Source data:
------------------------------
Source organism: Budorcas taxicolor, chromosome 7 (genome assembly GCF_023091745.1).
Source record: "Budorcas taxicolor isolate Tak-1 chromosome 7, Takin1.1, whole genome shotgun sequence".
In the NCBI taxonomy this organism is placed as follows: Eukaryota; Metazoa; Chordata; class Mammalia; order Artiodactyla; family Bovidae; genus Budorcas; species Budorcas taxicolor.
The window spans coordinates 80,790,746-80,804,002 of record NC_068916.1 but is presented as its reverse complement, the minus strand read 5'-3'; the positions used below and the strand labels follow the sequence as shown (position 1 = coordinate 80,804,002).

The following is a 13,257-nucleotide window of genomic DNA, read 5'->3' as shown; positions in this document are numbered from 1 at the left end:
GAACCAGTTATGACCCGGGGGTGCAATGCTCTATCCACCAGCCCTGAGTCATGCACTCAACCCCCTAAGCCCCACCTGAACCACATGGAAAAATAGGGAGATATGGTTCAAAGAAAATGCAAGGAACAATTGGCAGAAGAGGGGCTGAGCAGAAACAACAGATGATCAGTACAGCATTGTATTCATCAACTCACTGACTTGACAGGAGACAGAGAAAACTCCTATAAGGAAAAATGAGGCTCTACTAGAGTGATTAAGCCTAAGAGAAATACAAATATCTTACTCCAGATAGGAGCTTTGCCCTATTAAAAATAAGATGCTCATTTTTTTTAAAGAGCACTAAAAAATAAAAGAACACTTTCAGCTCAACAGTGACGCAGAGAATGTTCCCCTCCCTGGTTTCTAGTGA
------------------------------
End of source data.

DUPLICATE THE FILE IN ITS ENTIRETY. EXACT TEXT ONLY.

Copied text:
Source organism: Budorcas taxicolor, chromosome 7 (genome assembly GCF_023091745.1).
Source record: "Budorcas taxicolor isolate Tak-1 chromosome 7, Takin1.1, whole genome shotgun sequence".
In the NCBI taxonomy this organism is placed as follows: Eukaryota; Metazoa; Chordata; class Mammalia; order Artiodactyla; family Bovidae; genus Budorcas; species Budorcas taxicolor.
The window spans coordinates 80,790,746-80,804,002 of record NC_068916.1 but is presented as its reverse complement, the minus strand read 5'-3'; the positions used below and the strand labels follow the sequence as shown (position 1 = coordinate 80,804,002).

The following is a 13,257-nucleotide window of genomic DNA, read 5'->3' as shown; positions in this document are numbered from 1 at the left end:
GAACCAGTTATGACCCGGGGGTGCAATGCTCTATCCACCAGCCCTGAGTCATGCACTCAACCCCCTAAGCCCCACCTGAACCACATGGAAAAATAGGGAGATATGGTTCAAAGAAAATGCAAGGAACAATTGGCAGAAGAGGGGCTGAGCAGAAACAACAGATGATCAGTACAGCATTGTATTCATCAACTCACTGACTTGACAGGAGACAGAGAAAACTCCTATAAGGAAAAATGAGGCTCTACTAGAGTGATTAAGCCTAAGAGAAATACAAATATCTTACTCCAGATAGGAGCTTTGCCCTATTAAAAATAAGATGCTCATTTTTTTTAAAGAGCACTAAAAAATAAAAGAACACTTTCAGCTCAACAGTGACGCAGAGAATGTTCCCCTCCCTGGTTTCTAGTGA